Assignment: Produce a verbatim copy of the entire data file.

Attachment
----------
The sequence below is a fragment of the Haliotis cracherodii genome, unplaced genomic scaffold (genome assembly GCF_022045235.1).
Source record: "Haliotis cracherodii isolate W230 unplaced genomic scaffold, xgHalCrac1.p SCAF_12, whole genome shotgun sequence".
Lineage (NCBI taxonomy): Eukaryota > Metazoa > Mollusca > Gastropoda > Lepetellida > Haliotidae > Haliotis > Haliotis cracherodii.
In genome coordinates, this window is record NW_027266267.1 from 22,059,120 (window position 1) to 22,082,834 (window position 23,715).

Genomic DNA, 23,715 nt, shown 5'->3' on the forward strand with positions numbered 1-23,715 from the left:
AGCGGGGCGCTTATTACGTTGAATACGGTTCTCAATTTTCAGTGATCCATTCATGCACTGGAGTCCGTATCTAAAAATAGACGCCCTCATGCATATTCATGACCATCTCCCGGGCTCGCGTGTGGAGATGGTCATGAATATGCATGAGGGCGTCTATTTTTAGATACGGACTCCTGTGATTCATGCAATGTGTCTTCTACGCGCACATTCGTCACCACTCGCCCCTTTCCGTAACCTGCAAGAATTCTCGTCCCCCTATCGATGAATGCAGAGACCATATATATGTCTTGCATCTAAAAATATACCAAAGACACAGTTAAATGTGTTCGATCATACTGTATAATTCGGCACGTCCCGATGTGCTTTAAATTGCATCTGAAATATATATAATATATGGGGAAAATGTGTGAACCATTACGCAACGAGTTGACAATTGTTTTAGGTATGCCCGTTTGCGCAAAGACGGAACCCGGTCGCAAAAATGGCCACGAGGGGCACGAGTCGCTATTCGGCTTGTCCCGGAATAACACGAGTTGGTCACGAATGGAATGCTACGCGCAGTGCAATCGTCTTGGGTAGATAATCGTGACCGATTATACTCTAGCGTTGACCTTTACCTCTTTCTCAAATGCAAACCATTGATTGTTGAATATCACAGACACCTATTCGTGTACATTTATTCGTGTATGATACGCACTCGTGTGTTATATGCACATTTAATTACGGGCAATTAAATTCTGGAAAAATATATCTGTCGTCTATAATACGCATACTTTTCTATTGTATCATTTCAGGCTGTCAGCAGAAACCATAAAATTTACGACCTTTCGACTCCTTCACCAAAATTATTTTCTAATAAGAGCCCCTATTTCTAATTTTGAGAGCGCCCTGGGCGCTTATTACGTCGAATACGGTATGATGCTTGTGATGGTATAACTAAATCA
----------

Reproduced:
The sequence below is a fragment of the Haliotis cracherodii genome, unplaced genomic scaffold (genome assembly GCF_022045235.1).
Source record: "Haliotis cracherodii isolate W230 unplaced genomic scaffold, xgHalCrac1.p SCAF_12, whole genome shotgun sequence".
Lineage (NCBI taxonomy): Eukaryota > Metazoa > Mollusca > Gastropoda > Lepetellida > Haliotidae > Haliotis > Haliotis cracherodii.
In genome coordinates, this window is record NW_027266267.1 from 22,059,120 (window position 1) to 22,082,834 (window position 23,715).

Genomic DNA, 23,715 nt, shown 5'->3' on the forward strand with positions numbered 1-23,715 from the left:
AGCGGGGCGCTTATTACGTTGAATACGGTTCTCAATTTTCAGTGATCCATTCATGCACTGGAGTCCGTATCTAAAAATAGACGCCCTCATGCATATTCATGACCATCTCCCGGGCTCGCGTGTGGAGATGGTCATGAATATGCATGAGGGCGTCTATTTTTAGATACGGACTCCTGTGATTCATGCAATGTGTCTTCTACGCGCACATTCGTCACCACTCGCCCCTTTCCGTAACCTGCAAGAATTCTCGTCCCCCTATCGATGAATGCAGAGACCATATATATGTCTTGCATCTAAAAATATACCAAAGACACAGTTAAATGTGTTCGATCATACTGTATAATTCGGCACGTCCCGATGTGCTTTAAATTGCATCTGAAATATATATAATATATGGGGAAAATGTGTGAACCATTACGCAACGAGTTGACAATTGTTTTAGGTATGCCCGTTTGCGCAAAGACGGAACCCGGTCGCAAAAATGGCCACGAGGGGCACGAGTCGCTATTCGGCTTGTCCCGGAATAACACGAGTTGGTCACGAATGGAATGCTACGCGCAGTGCAATCGTCTTGGGTAGATAATCGTGACCGATTATACTCTAGCGTTGACCTTTACCTCTTTCTCAAATGCAAACCATTGATTGTTGAATATCACAGACACCTATTCGTGTACATTTATTCGTGTATGATACGCACTCGTGTGTTATATGCACATTTAATTACGGGCAATTAAATTCTGGAAAAATATATCTGTCGTCTATAATACGCATACTTTTCTATTGTATCATTTCAGGCTGTCAGCAGAAACCATAAAATTTACGACCTTTCGACTCCTTCACCAAAATTATTTTCTAATAAGAGCCCCTATTTCTAATTTTGAGAGCGCCCTGGGCGCTTATTACGTCGAATACGGTATGATGCTTGTGATGGTATAACTAAATCA